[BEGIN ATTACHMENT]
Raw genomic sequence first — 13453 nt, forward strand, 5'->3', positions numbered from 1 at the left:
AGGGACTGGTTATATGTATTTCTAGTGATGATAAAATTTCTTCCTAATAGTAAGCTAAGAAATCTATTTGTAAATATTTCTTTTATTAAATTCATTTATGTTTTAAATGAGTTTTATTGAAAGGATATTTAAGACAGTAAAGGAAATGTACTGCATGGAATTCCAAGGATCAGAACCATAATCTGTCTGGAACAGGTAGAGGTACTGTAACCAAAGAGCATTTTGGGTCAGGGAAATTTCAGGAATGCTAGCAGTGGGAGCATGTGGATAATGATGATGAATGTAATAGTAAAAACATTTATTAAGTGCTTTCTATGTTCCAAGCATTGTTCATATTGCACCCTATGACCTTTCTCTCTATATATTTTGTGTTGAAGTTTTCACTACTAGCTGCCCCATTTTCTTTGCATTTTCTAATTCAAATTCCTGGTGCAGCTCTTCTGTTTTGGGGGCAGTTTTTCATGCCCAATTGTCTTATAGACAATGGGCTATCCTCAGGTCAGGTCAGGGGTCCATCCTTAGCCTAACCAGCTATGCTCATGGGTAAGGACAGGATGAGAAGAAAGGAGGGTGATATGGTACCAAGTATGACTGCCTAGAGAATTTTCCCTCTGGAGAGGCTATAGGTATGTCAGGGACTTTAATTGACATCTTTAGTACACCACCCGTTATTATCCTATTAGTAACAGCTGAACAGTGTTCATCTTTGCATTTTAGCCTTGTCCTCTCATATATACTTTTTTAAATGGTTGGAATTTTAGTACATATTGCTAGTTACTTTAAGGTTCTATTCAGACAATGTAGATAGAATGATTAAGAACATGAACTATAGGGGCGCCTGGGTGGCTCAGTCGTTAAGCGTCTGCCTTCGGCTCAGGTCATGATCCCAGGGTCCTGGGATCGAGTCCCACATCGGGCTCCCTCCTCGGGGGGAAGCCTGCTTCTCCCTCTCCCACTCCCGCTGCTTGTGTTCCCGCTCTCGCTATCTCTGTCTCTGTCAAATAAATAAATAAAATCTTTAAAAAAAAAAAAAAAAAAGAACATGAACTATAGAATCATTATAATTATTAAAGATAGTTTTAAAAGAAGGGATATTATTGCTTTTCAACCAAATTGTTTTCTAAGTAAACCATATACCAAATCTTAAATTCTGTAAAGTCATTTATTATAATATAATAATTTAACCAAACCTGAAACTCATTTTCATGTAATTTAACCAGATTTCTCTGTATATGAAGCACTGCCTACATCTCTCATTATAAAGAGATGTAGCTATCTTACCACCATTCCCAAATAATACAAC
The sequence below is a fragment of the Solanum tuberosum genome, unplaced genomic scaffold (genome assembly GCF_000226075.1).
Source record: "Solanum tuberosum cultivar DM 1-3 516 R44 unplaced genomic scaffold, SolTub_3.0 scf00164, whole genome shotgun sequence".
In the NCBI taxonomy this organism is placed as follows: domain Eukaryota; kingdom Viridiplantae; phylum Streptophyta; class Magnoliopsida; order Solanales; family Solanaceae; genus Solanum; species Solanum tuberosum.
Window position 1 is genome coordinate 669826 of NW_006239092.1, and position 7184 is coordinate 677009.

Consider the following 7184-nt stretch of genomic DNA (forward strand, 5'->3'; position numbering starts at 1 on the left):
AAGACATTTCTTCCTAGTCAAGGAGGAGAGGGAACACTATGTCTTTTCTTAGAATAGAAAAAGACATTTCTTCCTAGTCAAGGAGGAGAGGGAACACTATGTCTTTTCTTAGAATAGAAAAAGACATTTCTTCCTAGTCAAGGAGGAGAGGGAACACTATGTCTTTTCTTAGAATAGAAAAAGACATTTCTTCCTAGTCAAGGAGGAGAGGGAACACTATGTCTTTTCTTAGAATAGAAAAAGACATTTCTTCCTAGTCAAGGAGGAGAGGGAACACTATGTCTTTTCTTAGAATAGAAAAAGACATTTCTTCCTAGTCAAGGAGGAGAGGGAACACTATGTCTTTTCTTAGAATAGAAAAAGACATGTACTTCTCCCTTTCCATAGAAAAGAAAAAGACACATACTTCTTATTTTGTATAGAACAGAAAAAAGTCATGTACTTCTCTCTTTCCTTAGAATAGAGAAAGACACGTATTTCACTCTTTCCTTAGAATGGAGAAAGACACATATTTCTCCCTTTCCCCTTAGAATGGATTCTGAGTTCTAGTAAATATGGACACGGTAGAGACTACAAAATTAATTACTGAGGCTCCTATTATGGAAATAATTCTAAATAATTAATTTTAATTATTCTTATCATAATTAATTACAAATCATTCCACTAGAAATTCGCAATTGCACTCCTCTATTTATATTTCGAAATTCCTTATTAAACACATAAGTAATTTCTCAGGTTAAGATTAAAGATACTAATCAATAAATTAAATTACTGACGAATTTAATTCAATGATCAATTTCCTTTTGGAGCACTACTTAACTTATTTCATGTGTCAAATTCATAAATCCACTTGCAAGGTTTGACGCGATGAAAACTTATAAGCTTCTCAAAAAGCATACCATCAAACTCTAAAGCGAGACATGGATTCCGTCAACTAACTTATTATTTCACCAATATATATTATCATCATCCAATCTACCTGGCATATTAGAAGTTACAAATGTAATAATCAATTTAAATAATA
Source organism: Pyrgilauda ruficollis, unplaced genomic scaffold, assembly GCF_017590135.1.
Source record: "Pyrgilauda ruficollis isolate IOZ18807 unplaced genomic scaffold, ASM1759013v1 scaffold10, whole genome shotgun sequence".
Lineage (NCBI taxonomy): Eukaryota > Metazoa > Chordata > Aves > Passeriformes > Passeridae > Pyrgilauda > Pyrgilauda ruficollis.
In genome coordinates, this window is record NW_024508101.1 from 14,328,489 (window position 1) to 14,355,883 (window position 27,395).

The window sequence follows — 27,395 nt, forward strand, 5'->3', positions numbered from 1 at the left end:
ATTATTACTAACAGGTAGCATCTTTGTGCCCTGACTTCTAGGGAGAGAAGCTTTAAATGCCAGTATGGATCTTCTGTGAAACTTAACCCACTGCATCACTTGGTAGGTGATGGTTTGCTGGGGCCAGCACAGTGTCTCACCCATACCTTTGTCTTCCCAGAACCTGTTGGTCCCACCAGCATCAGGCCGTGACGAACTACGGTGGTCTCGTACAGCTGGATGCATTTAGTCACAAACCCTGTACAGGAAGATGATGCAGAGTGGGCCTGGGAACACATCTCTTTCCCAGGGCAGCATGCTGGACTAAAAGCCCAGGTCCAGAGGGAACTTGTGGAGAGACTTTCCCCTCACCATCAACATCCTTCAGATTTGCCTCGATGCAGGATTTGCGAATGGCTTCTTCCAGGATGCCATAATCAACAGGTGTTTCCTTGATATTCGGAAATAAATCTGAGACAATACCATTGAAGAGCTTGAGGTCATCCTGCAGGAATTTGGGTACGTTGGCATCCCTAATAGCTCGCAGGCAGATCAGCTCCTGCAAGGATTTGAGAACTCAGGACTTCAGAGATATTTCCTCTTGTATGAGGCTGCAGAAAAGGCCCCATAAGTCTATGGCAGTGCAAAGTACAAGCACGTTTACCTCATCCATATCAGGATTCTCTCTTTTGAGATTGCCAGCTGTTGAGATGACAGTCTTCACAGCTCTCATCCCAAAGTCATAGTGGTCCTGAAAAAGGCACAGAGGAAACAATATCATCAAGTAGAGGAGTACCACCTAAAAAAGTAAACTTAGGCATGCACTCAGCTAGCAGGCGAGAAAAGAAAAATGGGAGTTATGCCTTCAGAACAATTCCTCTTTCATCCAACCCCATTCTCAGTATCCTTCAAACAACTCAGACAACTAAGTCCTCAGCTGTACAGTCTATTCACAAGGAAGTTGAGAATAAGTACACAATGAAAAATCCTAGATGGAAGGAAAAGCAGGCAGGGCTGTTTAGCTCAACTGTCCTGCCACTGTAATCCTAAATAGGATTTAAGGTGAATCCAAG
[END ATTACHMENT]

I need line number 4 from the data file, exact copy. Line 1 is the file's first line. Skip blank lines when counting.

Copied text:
Source record: "Solanum tuberosum cultivar DM 1-3 516 R44 unplaced genomic scaffold, SolTub_3.0 scf00164, whole genome shotgun sequence".